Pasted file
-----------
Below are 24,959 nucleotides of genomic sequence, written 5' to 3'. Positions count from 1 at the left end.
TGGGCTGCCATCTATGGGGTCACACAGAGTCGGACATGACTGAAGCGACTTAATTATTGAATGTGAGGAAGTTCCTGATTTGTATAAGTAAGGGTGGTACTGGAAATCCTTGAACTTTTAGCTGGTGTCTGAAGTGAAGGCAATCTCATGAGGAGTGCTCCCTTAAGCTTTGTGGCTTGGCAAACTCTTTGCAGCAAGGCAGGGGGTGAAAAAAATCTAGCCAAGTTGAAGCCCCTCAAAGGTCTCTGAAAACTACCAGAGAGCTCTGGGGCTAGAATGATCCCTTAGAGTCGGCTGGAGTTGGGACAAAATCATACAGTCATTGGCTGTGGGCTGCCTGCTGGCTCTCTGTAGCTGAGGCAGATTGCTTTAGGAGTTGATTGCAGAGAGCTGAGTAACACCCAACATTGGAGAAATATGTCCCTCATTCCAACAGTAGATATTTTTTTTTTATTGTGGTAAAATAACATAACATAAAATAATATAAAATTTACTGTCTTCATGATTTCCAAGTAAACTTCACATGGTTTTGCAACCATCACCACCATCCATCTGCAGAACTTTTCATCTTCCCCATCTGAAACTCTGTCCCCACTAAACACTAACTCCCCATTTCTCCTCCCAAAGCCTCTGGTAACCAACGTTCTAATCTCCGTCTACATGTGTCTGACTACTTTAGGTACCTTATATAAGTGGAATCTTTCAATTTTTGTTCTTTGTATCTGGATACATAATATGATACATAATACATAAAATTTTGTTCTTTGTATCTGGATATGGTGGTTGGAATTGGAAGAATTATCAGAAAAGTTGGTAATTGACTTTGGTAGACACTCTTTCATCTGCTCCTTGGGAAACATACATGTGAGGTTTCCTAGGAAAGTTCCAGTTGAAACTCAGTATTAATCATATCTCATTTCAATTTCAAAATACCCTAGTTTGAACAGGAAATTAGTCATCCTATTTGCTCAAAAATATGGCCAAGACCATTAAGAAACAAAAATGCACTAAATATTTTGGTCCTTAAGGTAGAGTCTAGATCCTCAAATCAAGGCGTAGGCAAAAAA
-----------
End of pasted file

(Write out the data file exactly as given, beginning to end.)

Below are 24,959 nucleotides of genomic sequence, written 5' to 3'. Positions count from 1 at the left end.
TGGGCTGCCATCTATGGGGTCACACAGAGTCGGACATGACTGAAGCGACTTAATTATTGAATGTGAGGAAGTTCCTGATTTGTATAAGTAAGGGTGGTACTGGAAATCCTTGAACTTTTAGCTGGTGTCTGAAGTGAAGGCAATCTCATGAGGAGTGCTCCCTTAAGCTTTGTGGCTTGGCAAACTCTTTGCAGCAAGGCAGGGGGTGAAAAAAATCTAGCCAAGTTGAAGCCCCTCAAAGGTCTCTGAAAACTACCAGAGAGCTCTGGGGCTAGAATGATCCCTTAGAGTCGGCTGGAGTTGGGACAAAATCATACAGTCATTGGCTGTGGGCTGCCTGCTGGCTCTCTGTAGCTGAGGCAGATTGCTTTAGGAGTTGATTGCAGAGAGCTGAGTAACACCCAACATTGGAGAAATATGTCCCTCATTCCAACAGTAGATATTTTTTTTTTATTGTGGTAAAATAACATAACATAAAATAATATAAAATTTACTGTCTTCATGATTTCCAAGTAAACTTCACATGGTTTTGCAACCATCACCACCATCCATCTGCAGAACTTTTCATCTTCCCCATCTGAAACTCTGTCCCCACTAAACACTAACTCCCCATTTCTCCTCCCAAAGCCTCTGGTAACCAACGTTCTAATCTCCGTCTACATGTGTCTGACTACTTTAGGTACCTTATATAAGTGGAATCTTTCAATTTTTGTTCTTTGTATCTGGATACATAATATGATACATAATACATAAAATTTTGTTCTTTGTATCTGGATATGGTGGTTGGAATTGGAAGAATTATCAGAAAAGTTGGTAATTGACTTTGGTAGACACTCTTTCATCTGCTCCTTGGGAAACATACATGTGAGGTTTCCTAGGAAAGTTCCAGTTGAAACTCAGTATTAATCATATCTCATTTCAATTTCAAAATACCCTAGTTTGAACAGGAAATTAGTCATCCTATTTGCTCAAAAATATGGCCAAGACCATTAAGAAACAAAAATGCACTAAATATTTTGGTCCTTAAGGTAGAGTCTAGATCCTCAAATCAAGGCGTAGGCAAAAAA